The Capillary by MikeJenny


									                                          The Capillary

I.      Body fluid compartments
        A.     Distribution of body water
               1. Body fluids are apportioned between intracellular, interstitial, and vascular
                   (plasma) compartments (Fig 1).
               2. The plasma and interstitial compartments together constitute the extracellular

                      Plasma      Interstitial             Intracellular Fluid
                      ~3 L         ~12 L                        ~25 L

                          Capillary           Cell membrane

       B.      Capillary diffusion
               1. The capillary is formed from a single layer of endothelial cells.
               2. The driving force for solute movement is a concentration gradient.
               3. The lipid bilayer of the endothelial cell membrane forms a barrier to diffusion
                  of hydrophilic molecules. These cross the capillary wall primarily by diffusing
                  through the intercellular channels (Fig. 2). Water crosses the capillary
                  membrane through both intercellular channels and specialized water channels
                  (aquaporins) in the endothelial cell membrane.
               4. Lipophilic solutes, which include the respiratory gases, diffuse very rapidly
                  across the endothelial cell membranes.

                                           Electrolytes,              O2, CO2,
                                           hydrophilic solutes        lipophilic solutes

     Fig. 2                     Capillary endothelial

B.   Osmotic relationships
     1. As a consequence of ion pumps and selective permeabilities in cell
        membranes there are differences in concentration between intracellular and
        extracellular compartments with respect to major solutes (Na+, K+, Cl , etc.).
     2. The capillary is relatively non-selective in its permeability properties. Low
        molecular weight solutes pass through readily; protein molecules are the only
        ones with restricted permeability.
     3. Thus interstitial fluid has almost the same composition as plasma, except for
        the higher protein concentration in plasma.
     4. Cell membranes (and capillaries) are highly permeable to water, so the
        extracellular and intracellular compartments are in osmotic equilibrium; i.e.
        the extracellular fluid is isotonic with respect to intracellular fluid. Tonicity
        is an expression of the relative osmotic pressure difference between
        compartments. If the solute concentration of the extracellular fluid is
        increased (ingest salt) the extracellular compartment will become hypertonic
        with respect to the intracellular compartment and water will leave the cells. If
        the solute concentration of the extracellular fluid is reduced (ingest pure
        water) the extracellular fluid will become hypotonic with respect to the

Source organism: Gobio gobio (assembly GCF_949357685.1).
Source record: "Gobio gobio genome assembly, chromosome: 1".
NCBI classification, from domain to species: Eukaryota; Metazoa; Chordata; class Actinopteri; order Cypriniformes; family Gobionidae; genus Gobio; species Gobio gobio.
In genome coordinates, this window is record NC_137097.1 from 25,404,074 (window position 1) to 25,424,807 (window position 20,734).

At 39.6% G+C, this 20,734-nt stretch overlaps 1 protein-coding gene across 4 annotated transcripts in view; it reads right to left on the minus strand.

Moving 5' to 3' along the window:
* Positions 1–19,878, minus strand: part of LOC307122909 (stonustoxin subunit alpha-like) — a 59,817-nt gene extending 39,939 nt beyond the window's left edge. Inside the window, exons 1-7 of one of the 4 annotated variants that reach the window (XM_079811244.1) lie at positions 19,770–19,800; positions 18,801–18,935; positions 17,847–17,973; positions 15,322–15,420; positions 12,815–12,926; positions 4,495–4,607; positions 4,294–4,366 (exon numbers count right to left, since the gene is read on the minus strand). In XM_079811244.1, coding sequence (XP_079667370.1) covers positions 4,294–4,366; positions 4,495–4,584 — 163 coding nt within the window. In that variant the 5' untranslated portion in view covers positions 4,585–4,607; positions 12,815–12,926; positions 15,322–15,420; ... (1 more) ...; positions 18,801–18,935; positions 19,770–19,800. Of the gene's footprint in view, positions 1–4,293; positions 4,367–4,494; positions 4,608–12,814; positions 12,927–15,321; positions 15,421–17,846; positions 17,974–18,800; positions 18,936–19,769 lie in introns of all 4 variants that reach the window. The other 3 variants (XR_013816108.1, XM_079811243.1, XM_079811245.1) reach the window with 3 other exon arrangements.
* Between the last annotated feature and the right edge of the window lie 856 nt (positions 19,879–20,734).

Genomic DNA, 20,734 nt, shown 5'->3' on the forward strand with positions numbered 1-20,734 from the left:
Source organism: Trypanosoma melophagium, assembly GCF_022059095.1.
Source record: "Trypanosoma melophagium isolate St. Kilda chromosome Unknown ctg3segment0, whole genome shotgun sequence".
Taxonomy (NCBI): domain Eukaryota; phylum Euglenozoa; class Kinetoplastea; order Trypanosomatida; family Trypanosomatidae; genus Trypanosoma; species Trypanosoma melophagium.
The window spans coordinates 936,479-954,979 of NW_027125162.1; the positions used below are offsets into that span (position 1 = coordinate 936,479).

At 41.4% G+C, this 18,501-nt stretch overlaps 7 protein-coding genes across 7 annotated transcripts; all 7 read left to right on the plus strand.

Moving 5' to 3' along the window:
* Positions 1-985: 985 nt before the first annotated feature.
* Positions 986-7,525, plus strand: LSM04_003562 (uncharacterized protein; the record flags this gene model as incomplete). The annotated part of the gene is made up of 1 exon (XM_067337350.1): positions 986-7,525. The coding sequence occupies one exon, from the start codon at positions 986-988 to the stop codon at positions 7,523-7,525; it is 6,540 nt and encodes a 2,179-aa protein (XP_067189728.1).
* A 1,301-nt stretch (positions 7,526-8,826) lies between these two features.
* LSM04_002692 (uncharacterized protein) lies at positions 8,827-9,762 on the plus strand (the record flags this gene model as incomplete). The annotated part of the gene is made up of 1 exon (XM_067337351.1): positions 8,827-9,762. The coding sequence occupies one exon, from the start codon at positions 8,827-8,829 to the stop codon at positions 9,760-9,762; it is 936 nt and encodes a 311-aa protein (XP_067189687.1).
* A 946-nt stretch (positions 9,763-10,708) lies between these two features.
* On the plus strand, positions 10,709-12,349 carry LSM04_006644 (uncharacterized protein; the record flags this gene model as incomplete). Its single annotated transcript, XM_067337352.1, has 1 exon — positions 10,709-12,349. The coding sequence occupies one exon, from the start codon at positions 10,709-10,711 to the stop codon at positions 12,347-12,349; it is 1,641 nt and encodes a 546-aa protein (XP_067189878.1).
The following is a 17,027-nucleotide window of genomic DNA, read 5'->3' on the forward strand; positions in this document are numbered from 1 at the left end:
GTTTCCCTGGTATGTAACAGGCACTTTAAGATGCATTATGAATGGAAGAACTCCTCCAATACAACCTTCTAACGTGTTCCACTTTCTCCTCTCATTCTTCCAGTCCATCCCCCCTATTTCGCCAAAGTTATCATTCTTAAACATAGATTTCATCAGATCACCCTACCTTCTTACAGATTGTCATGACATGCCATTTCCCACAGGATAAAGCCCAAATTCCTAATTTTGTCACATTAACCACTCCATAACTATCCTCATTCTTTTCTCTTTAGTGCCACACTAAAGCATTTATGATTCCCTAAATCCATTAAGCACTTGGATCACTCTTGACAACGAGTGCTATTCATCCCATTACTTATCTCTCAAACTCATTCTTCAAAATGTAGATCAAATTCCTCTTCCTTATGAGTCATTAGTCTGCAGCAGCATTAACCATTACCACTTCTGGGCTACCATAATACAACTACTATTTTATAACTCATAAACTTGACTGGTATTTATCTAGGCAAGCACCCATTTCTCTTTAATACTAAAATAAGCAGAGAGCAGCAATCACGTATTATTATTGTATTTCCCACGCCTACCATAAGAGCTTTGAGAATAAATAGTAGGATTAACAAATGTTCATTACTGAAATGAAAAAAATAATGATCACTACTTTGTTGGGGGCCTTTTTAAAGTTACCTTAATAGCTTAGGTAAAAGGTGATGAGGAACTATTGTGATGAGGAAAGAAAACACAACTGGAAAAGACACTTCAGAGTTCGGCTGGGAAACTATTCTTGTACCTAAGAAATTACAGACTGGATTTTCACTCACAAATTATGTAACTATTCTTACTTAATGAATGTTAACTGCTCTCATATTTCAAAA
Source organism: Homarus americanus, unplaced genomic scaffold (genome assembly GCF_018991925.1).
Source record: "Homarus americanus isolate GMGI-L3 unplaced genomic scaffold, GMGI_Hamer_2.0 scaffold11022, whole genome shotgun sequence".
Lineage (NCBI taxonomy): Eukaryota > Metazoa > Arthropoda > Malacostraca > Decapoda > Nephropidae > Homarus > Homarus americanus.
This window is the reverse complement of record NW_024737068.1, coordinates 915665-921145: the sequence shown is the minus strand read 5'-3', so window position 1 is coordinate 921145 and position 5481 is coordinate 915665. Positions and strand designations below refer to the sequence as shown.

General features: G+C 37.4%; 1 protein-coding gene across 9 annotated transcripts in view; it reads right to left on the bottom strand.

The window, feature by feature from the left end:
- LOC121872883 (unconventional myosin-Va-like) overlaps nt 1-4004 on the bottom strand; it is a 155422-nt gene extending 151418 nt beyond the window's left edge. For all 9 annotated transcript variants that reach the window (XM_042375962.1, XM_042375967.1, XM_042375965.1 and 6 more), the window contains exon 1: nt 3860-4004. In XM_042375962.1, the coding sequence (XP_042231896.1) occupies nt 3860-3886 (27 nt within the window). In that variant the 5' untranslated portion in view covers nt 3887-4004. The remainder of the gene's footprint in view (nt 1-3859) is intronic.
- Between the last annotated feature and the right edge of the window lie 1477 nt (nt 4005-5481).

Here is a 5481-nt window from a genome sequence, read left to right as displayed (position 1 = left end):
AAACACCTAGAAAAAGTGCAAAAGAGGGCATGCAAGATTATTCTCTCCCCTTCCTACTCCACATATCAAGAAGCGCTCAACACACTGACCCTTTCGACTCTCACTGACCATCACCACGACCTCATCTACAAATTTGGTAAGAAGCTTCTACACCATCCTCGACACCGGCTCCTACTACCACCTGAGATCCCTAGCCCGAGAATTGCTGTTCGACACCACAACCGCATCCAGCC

intracellular compartment and water will enter the cells.
     5. Osmolarity is a measure of the absolute concentration of osmotically active
        particles. A solution of one mole/liter of non-dissociable solute is equivalent
        to 1 osmole/liter (1 Osm). Normal osmolarity of body fluids is about 300
        mOsm. The osmotic pressure of a 1 Osm solution is 22.4 Atm, or 22.4 x 760
        = 17,024 mmHg. Thus a 300 mOsm solution has an osmotic pressure
        equivalent of 17,024 x 0.3 = 5,107 mmHg.
C.   Osmotic forces at the capillary
     1. The only molecular species for which there is a significant asymmetry
        between the plasma and interstitial fluid is protein. All of the other solutes,
                                                                             -       -
        which make up the major component of plasma osmolarity (Na+, Cl , HCO3 ),
        are present in approximately equivalent concentrations on both sides of the
        capillary membrane.
     2. Hence differences in protein concentration provide the only osmotic driving
        force at the capillary level.
     3. The plasma protein concentration is about 7 gm/100 cc plasma (7 gm%). The
        osmotic pressure generated by this protein is known as the oncotic pressure
        and is in the range of 25-28 mmHg.

              4. Since the molar concentration of protein in the plasma is very low ( 1mM)
                  the protein accounts for only a very small fraction of the total osmolarity of
                  the plasma. Changes in plasma protein concentration affect oncotic pressure
                  but not osmolarity.
II.     Formation of interstitial fluid
        A.    The capillary-lymphatic system
              1. Assuming a cardiac output of about 5 L/min it can be calculated that during a
                  24 hour period some 4000-5000 liters of plasma flow through the systemic
              2. Of this large volume, there is a net transfer of 2-4 liters/day of relatively
                  protein-free fluid that passes through the capillary membranes into the
                  interstitial space.
               3. If plasma volume is to remain constant an equivalent volume of fluid must be
                  returned to the vascular compartment. This is the function of the lymphatic
               4. The lymphatic vessels originate as closed-ended tubes in close proximity to
                  capillaries. As they travel centrally the lymph channels coalesce to form the
                  major lymph ducts (thoracic duct, right lymph duct) which connect to the
                  venous system in the thorax.
               5. Thus in the steady state the rate of interstitial fluid formation is equal to the
                  rate of lymph flow into the circulation (Fig 3).

      Fig. 3
                  Lymph                                                                  arteries
         flow, 2-4L/day
                                                                        Interstitial fluid
                                                                     production, 2-4L/day

          B.     Mechanics of lymphatic return
                 1. The rate of entry of interstitial fluid into the terminal lymphatics is a function
                     of the interstitial fluid hydrostatic pressure.
                 2. Lymph flow is mainly driven by rhythmic contraction of smooth muscle in the
                     walls of the larger lymph vessels. The lymph vessels contain valves, similar